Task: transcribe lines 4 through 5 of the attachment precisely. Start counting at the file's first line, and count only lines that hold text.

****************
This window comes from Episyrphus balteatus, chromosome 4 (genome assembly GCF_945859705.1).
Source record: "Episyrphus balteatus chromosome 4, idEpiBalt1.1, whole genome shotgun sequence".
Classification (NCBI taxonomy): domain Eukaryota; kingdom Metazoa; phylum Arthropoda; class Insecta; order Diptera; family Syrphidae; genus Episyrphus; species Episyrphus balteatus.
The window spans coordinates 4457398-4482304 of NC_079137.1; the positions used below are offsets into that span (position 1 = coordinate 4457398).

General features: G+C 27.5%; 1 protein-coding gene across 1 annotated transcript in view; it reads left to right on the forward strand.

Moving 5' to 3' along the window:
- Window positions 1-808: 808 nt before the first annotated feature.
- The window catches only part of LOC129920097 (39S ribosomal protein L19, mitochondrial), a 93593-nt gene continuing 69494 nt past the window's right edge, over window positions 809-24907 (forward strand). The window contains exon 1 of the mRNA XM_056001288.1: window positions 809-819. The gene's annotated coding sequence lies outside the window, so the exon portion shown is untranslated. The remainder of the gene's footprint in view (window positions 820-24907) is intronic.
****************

The window spans coordinates 4457398-4482304 of NC_079137.1; the positions used below are offsets into that span (position 1 = coordinate 4457398).

General features: G+C 27.5%; 1 protein-coding gene across 1 annotated transcript in view; it reads left to right on the forward strand.